They are Californians at heart but trying to get themselves into a New York state of mind. They moved East for a variety of reasons, some professional, some personal. Overall, they are absorbing what the Big Apple offers. But that may be easier to do under the assumption, which several of them share, that California is the place to which they'll return.
Like other locals-turned-New Yorkers, they try hard to maintain ties to the West Coast. Some get back as often as possible for a needed blast of sun, space, quiet, and renewed relationships with family and friends.
Herewith, letters home to Los Angeles from a handful of well-known expatriates who are trying life on the other side of the country.
The daughter of Edmund G. (Pat) Brown and the sister of Jerry Brown, Kathleen Brown became a public figure in her own right when she was elected to the Los Angeles school board. But her life has changed in the past five years, since moving East with her husband, CBS News President Van Gordon Sauter. She moved from a massive house in Hancock Park to an apartment (albeit a large one) on Park Avenue, settled her children in school and completed law school. She has just started work at the New York office of O'Melveny & Myers, a Los Angeles law firm.
"Dear Los Angeles:
"I saw much of the initial adjustment through my children's eyes. They were immediately forced to interact with grown-ups. It's part of living on the 12th floor and being dependent on an elevator and a doorman. My children had to be reintroduced to civilized behavior, since they had spent most of their time in California hanging out of trees.
"I started missing California my first April away, when the weather in New York turned nice. We knew we needed a retreat, so we found a home in Connecticut. Of course we added a hot tub. Here, we get in a car knowing that we'll be in another state--and a most extraordinary rural environment--an hour later.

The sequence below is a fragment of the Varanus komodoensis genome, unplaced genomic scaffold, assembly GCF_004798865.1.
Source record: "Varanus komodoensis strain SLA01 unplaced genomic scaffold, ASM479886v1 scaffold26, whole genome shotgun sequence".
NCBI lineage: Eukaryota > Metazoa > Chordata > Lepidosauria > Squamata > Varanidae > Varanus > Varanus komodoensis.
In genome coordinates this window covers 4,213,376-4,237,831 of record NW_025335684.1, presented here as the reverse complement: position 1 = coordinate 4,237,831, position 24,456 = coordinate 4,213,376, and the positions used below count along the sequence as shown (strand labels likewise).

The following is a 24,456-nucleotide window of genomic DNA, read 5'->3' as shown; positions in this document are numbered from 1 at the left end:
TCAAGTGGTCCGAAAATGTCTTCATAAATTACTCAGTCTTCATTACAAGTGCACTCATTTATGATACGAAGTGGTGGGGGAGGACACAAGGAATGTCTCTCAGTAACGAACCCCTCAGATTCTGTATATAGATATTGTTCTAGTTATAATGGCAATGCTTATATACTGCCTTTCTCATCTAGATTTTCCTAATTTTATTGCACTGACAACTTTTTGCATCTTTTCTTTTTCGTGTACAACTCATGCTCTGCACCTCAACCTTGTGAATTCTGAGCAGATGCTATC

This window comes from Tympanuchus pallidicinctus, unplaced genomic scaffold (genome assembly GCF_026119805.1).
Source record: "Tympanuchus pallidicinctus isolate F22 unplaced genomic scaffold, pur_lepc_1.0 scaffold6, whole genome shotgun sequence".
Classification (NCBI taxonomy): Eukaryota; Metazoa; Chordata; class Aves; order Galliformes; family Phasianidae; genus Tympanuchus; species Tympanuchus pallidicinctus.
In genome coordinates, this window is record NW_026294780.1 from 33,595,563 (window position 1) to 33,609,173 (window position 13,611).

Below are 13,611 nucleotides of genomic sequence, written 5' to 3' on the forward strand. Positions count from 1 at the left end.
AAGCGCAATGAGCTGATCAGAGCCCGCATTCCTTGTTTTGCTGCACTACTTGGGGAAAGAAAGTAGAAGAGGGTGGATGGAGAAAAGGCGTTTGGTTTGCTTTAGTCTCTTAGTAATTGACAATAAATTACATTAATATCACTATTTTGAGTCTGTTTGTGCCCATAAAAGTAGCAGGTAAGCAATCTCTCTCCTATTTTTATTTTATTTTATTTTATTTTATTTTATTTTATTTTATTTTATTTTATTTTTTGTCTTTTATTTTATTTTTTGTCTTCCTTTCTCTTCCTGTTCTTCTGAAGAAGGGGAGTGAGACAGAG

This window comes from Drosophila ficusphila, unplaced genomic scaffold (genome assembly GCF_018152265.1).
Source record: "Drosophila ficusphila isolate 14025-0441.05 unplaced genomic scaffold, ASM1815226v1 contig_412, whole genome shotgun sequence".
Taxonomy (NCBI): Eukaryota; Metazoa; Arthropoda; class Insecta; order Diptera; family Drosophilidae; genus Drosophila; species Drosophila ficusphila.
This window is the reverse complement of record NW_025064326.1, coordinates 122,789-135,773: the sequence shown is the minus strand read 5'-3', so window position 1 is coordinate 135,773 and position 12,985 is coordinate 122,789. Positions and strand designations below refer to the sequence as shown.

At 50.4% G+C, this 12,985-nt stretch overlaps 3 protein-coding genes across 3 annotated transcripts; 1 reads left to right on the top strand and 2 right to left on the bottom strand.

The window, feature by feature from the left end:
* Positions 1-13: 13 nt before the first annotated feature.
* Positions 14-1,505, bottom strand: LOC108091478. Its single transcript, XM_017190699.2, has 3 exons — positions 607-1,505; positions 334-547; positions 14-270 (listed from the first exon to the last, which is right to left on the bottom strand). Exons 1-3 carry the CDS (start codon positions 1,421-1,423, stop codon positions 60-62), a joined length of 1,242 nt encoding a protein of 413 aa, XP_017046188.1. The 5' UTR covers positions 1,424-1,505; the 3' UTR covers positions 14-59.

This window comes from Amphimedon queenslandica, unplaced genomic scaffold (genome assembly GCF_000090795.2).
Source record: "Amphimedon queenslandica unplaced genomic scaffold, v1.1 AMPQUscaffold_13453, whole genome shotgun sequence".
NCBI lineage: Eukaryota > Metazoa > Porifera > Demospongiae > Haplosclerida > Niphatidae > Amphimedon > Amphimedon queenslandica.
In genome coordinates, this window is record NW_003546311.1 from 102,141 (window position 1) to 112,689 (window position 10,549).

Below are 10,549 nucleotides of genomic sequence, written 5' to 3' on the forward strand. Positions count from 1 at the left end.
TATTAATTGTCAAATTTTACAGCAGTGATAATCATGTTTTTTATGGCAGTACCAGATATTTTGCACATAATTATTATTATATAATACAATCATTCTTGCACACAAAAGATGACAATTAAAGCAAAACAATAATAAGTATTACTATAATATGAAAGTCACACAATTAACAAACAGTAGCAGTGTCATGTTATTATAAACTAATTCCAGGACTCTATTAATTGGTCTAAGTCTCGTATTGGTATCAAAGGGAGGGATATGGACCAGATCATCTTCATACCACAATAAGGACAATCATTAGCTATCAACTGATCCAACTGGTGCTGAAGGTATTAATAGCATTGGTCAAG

"Moving here was an opportunity for me to take my life in a new direction. Had I stayed in Los Angeles, I probably would have left the school board and sought higher public office. Running for office in California is like designer jeans--just find a style that has media appeal.
"Most of my friends here are not from New York. They're immigrants who have come here, as I have, because of marriage or changed circumstances. I find it difficult to build friendships based on who you are, and that's part of the scene here. People here don't have time for newcomers, so they make fast connections based on who you are, whom you're married to, whom you know. In California, there's more openness to new people and new ideas. It's funny. Many New Yorkers who have moved West think they've died and gone to heaven. Some Californians who have moved to New York just feel as though they've died.
"What do I miss? Streets that don't have potholes. The sunset over the Pacific. Of course, I miss my parents and brother. And I miss the colors of life that are the cutting edge of culture, of thought, of entertainment. The New York style is more sophisticated, more traditional. You don't see the joie de vivre you see just walking Melrose Avenue. There's such a purpose here. In California, aimlessness has its own purpose."
Peter and Ginny Ueberroth
Two days after the Summer Olympic Games in Los Angeles, Peter, who had served as president of the Los Angeles Olympic Organizing Committee, and Ginny Ueberroth packed their bags and moved to New York, where Ueberroth began his new job as commissioner of baseball. The couple live in a high-rise apartment not far from Ueberroth's office on Park Avenue. But they maintain close ties to Los Angeles, traveling back often. "Dear Los Angeles:
Ginny: "For me, this experience has represented a kind of freedom. It's the first time we've had no children living with us. I like being in an apartment. I like walking out, locking up and having nothing to worry about. It gives me a sense of freedom I never had before. We have no car and walk everywhere, and I love that."
Peter: "There must be, within a short, 10-block walk of our apartment, 500 restaurants or takeout places, 300-400 of which are very good."
Ginny: "Our social life has really adjusted. In California, things happened on the weekends; here, everyone leaves on the weekends. We don't, so that leaves us alone."
Peter: "I really miss the people of Los Angeles. Southern California has an exceptional quality in its people. Our friends were a real melting pot. We're getting to know people in New York slowly; the pace here is so much faster and less tolerant. For me, it's markedly lonelier."
Ginny: "I like it that you can get lost in this city. After all the notoriety of the Olympics, I like it that we can roam the streets here. In Los Angeles we still can't do it. We would have had to rearrange our lives there because of it, so this move did the rearranging for us."